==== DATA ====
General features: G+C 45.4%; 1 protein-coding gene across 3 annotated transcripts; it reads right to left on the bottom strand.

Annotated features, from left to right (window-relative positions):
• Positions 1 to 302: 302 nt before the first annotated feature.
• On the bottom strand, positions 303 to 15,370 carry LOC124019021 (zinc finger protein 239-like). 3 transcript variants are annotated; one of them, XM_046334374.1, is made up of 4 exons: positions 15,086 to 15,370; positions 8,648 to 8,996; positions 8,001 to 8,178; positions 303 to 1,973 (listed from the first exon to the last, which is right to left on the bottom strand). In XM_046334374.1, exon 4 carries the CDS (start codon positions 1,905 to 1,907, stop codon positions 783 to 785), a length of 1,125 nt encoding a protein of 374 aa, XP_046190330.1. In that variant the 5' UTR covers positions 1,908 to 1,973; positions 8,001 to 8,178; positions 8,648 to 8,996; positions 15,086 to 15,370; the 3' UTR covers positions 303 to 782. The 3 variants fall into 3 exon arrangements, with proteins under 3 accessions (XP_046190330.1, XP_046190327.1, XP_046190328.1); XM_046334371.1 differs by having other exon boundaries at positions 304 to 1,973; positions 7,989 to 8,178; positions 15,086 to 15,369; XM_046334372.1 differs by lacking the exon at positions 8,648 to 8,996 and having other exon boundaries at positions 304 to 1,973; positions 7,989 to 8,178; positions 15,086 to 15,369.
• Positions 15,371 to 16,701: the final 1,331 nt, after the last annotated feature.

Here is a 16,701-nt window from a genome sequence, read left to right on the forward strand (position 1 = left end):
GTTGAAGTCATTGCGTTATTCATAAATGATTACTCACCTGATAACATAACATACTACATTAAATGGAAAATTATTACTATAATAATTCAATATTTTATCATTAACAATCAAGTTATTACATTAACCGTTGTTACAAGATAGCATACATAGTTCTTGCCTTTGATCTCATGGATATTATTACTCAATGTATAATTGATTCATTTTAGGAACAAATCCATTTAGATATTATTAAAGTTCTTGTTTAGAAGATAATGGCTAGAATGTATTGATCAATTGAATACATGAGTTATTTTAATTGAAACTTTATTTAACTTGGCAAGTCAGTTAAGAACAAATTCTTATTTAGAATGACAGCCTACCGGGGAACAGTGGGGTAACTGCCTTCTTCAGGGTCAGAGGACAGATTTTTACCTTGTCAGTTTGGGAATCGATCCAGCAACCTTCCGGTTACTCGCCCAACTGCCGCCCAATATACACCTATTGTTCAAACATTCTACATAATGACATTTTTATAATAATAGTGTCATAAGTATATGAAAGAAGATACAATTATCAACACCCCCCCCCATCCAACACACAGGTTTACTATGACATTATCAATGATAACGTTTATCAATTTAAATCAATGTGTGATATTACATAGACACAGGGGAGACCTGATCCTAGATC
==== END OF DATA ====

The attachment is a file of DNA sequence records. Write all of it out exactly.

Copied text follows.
General features: G+C 45.4%; 1 protein-coding gene across 3 annotated transcripts; it reads right to left on the bottom strand.

Annotated features, from left to right (window-relative positions):
• Positions 1 to 302: 302 nt before the first annotated feature.
• On the bottom strand, positions 303 to 15,370 carry LOC124019021 (zinc finger protein 239-like). 3 transcript variants are annotated; one of them, XM_046334374.1, is made up of 4 exons: positions 15,086 to 15,370; positions 8,648 to 8,996; positions 8,001 to 8,178; positions 303 to 1,973 (listed from the first exon to the last, which is right to left on the bottom strand). In XM_046334374.1, exon 4 carries the CDS (start codon positions 1,905 to 1,907, stop codon positions 783 to 785), a length of 1,125 nt encoding a protein of 374 aa, XP_046190330.1. In that variant the 5' UTR covers positions 1,908 to 1,973; positions 8,001 to 8,178; positions 8,648 to 8,996; positions 15,086 to 15,370; the 3' UTR covers positions 303 to 782. The 3 variants fall into 3 exon arrangements, with proteins under 3 accessions (XP_046190330.1, XP_046190327.1, XP_046190328.1); XM_046334371.1 differs by having other exon boundaries at positions 304 to 1,973; positions 7,989 to 8,178; positions 15,086 to 15,369; XM_046334372.1 differs by lacking the exon at positions 8,648 to 8,996 and having other exon boundaries at positions 304 to 1,973; positions 7,989 to 8,178; positions 15,086 to 15,369.
• Positions 15,371 to 16,701: the final 1,331 nt, after the last annotated feature.

Here is a 16,701-nt window from a genome sequence, read left to right on the forward strand (position 1 = left end):
GTTGAAGTCATTGCGTTATTCATAAATGATTACTCACCTGATAACATAACATACTACATTAAATGGAAAATTATTACTATAATAATTCAATATTTTATCATTAACAATCAAGTTATTACATTAACCGTTGTTACAAGATAGCATACATAGTTCTTGCCTTTGATCTCATGGATATTATTACTCAATGTATAATTGATTCATTTTAGGAACAAATCCATTTAGATATTATTAAAGTTCTTGTTTAGAAGATAATGGCTAGAATGTATTGATCAATTGAATACATGAGTTATTTTAATTGAAACTTTATTTAACTTGGCAAGTCAGTTAAGAACAAATTCTTATTTAGAATGACAGCCTACCGGGGAACAGTGGGGTAACTGCCTTCTTCAGGGTCAGAGGACAGATTTTTACCTTGTCAGTTTGGGAATCGATCCAGCAACCTTCCGGTTACTCGCCCAACTGCCGCCCAATATACACCTATTGTTCAAACATTCTACATAATGACATTTTTATAATAATAGTGTCATAAGTATATGAAAGAAGATACAATTATCAACACCCCCCCCCATCCAACACACAGGTTTACTATGACATTATCAATGATAACGTTTATCAATTTAAATCAATGTGTGATATTACATAGACACAGGGGAGACCTGATCCTAGATC